Court Decisions Impact the Industry
During the 1990s, a series of court decisions and industry developments led to an evolution in design and construction contracts, and the introduction of legislation throughout the country aimed at increasing protections for the construction industry. As contractors and subcontractors complained that they were not getting paid in a timely manner, legislators started listening, and states enacted prompt pay laws. The penalties imposed on parties for failing to pay pursuant to these prompt pay laws varies a great deal from state to state, and thus the question remains as to how successful these prompt pay statutes have been in reducing the time that contractors and subcontractors must await payment. Retainage on construction projects was also addressed. In the early 1990s, it was typical for owners to hold 10% retainage as security until the very end of the project. States began enacting laws that would reduce retainage to as little as 5% or less, even on private projects.
Design and construction contracts are complex commercial transactions. In the early 1990s, most in the construction industry probably did not appreciate the effort required to negotiate the agreements fairly, until certain court decisions changed that perspective. Throughout the course of the 1990s, courts enforced clauses that limited or completely eliminated recovery for delay related damages. Lien waivers executed prospectively (in many cases before work even began) were upheld. Courts assessed massive consequential damages and lost profits against delinquent contractors, in some cases leading to bankruptcy or dissolution of the contractor.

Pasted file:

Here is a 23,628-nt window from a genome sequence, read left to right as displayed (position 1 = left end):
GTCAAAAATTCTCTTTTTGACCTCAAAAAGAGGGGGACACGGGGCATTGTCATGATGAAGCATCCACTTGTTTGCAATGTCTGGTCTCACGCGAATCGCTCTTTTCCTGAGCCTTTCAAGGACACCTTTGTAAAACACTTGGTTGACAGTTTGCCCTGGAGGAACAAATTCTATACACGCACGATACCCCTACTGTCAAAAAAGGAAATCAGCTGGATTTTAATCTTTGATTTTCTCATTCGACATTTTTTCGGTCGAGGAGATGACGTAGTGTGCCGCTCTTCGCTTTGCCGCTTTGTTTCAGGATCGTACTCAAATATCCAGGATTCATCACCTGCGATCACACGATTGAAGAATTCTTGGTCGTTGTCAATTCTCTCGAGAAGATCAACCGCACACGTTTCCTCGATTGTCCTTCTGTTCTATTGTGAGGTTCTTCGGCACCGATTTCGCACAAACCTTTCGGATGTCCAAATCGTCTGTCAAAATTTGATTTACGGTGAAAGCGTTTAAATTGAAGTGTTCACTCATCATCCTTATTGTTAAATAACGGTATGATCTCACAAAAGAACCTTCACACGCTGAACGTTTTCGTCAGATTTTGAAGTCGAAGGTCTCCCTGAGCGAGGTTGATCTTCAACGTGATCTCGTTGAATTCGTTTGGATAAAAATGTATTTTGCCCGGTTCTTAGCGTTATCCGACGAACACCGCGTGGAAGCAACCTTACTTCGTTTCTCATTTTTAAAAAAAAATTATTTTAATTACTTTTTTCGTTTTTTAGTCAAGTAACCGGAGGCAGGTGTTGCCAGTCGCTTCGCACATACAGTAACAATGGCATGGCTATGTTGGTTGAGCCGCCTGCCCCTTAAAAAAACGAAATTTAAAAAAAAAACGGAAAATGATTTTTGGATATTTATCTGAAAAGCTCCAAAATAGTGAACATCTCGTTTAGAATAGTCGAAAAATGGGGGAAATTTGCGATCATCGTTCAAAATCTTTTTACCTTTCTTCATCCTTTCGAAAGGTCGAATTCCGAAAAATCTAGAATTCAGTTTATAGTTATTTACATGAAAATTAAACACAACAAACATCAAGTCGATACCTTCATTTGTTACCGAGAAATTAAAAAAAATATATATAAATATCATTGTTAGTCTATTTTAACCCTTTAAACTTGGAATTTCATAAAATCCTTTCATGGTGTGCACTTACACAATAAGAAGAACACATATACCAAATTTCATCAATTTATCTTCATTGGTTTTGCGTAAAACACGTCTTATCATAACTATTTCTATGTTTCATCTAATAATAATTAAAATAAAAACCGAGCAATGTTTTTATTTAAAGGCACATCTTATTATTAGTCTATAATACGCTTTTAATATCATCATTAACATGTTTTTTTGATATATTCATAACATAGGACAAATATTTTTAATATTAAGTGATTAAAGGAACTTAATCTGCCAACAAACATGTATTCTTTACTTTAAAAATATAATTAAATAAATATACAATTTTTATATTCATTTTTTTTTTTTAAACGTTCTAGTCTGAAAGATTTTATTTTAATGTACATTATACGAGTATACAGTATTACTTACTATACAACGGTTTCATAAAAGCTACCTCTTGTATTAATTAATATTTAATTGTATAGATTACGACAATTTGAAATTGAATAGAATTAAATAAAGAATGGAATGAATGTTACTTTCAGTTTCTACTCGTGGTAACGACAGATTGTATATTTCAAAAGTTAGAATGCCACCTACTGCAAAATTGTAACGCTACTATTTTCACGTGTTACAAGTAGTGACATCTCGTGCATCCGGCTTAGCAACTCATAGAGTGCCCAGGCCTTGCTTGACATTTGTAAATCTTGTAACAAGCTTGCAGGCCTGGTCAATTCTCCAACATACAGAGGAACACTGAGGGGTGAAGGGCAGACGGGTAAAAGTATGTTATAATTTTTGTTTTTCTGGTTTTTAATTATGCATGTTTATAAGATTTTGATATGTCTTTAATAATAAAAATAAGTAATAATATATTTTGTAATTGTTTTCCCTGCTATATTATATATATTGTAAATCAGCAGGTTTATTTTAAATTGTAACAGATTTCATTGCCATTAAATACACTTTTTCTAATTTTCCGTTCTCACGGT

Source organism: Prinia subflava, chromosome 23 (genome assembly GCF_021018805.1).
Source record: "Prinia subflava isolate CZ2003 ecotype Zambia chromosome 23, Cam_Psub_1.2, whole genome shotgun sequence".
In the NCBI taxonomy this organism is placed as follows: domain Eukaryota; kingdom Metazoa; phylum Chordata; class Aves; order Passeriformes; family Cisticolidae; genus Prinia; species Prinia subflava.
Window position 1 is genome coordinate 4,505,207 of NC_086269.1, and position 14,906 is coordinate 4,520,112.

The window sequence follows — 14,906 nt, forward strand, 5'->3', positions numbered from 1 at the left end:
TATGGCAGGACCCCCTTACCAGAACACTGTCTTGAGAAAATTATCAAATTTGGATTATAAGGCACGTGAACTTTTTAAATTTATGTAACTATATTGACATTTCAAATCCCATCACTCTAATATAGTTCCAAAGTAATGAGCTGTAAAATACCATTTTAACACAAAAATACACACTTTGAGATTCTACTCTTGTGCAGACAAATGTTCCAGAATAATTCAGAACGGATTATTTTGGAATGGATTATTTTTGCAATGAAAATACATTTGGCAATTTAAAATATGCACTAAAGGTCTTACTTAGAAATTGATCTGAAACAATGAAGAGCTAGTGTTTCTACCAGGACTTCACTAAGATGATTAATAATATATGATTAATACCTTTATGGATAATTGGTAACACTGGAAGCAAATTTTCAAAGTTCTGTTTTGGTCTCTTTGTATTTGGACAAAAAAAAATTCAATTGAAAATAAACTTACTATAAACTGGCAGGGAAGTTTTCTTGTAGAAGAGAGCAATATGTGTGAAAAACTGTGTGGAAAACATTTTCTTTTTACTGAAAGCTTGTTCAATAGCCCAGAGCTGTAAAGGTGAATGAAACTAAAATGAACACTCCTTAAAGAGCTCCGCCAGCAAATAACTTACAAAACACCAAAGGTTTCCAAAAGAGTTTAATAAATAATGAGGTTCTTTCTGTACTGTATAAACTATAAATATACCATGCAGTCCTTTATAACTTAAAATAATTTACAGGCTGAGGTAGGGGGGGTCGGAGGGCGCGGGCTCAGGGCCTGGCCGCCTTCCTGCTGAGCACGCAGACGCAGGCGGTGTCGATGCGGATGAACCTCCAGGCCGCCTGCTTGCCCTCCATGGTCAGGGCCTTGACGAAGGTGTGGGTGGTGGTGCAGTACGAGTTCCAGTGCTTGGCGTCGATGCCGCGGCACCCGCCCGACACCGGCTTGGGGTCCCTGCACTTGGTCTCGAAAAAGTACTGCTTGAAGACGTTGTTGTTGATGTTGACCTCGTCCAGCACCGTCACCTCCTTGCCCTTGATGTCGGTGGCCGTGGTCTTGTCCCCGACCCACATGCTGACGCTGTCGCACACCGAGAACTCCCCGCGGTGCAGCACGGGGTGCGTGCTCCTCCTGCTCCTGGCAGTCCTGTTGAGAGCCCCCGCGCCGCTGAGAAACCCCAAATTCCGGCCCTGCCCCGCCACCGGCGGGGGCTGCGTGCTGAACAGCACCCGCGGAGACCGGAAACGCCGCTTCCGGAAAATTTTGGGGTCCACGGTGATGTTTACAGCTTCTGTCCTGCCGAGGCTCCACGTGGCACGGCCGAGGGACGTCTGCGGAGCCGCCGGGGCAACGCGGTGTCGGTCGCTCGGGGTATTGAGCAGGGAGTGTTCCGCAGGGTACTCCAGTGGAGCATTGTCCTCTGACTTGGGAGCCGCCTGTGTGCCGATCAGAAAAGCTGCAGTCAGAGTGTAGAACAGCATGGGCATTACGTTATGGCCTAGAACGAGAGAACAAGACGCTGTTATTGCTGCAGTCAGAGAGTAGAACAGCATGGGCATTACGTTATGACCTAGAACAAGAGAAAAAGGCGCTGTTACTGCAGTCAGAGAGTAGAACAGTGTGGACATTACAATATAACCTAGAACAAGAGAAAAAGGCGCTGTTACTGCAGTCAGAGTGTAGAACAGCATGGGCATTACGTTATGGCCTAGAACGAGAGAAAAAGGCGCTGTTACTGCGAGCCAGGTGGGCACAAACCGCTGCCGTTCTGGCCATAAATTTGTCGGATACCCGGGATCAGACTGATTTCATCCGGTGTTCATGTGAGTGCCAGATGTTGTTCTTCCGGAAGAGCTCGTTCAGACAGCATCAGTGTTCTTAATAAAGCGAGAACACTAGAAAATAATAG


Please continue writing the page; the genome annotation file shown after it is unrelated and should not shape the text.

The Industry’s Response
In response to these decisions, the industry modified its contract forms to limit certain exposures, and construction and design professionals more aggressively negotiated contractual provisions that otherwise may have gone unnoticed. For instance, the AIA added a sweeping waiver of consequential damages clause to its forms, limiting the construction team’s exposure to owner claims for lost revenues and delay related damages. State legislatures also responded by enacting statutes voiding certain contractual clauses , such as prospective waivers of lien on work for which a contractor or design professional had not been paid.
More recently, the industry has become creative in its efforts to resolve disputes more efficiently. It is rare to find a contract that does not require non-binding mediation as a precondition to arbitration or litigation. Many contracts also require principals to meet in an effort to resolve disputes before calling in third parties. On particularly large projects, pre-appointed “dispute review boards” may decide disputes as they arise on the project, rather than allowing claims to fester for the duration of the project or longer.
How Far Have We Come?
So, are we better off now than we were in 1991? Musically, I would argue not. My downloads rarely include songs written after 1991. But as I look back on my 25 (or more) years in the construction industry, it’s hard to argue against the positive developments overall. Contracts tend to be more thoughtful and fair. Massive defaults, while still a part of what remains a risky business, are less prevalent. Parties are more engaged in seeking to prevent disputes before they arise; and when they do, finding solutions to disputes, rather than engaging in costly and contentious court or arbitration proceedings that can harm long term relationships. My practice, which was at one time almost exclusively based in litigation, is now more devoted to selection of project delivery, procurement, contractual negotiations and risk management, to avoid such disputes.
Are contractual negotiations sometimes more tortured than they need to be? Probably. Has the industry become a bit too risk sensitive? Arguably, parties should be more willing to accept responsibility for their actions. But overall, I think we are in a better place.
Let’s see what the next 25 years bring! Unless I win the lottery, I anticipate being around for most of it!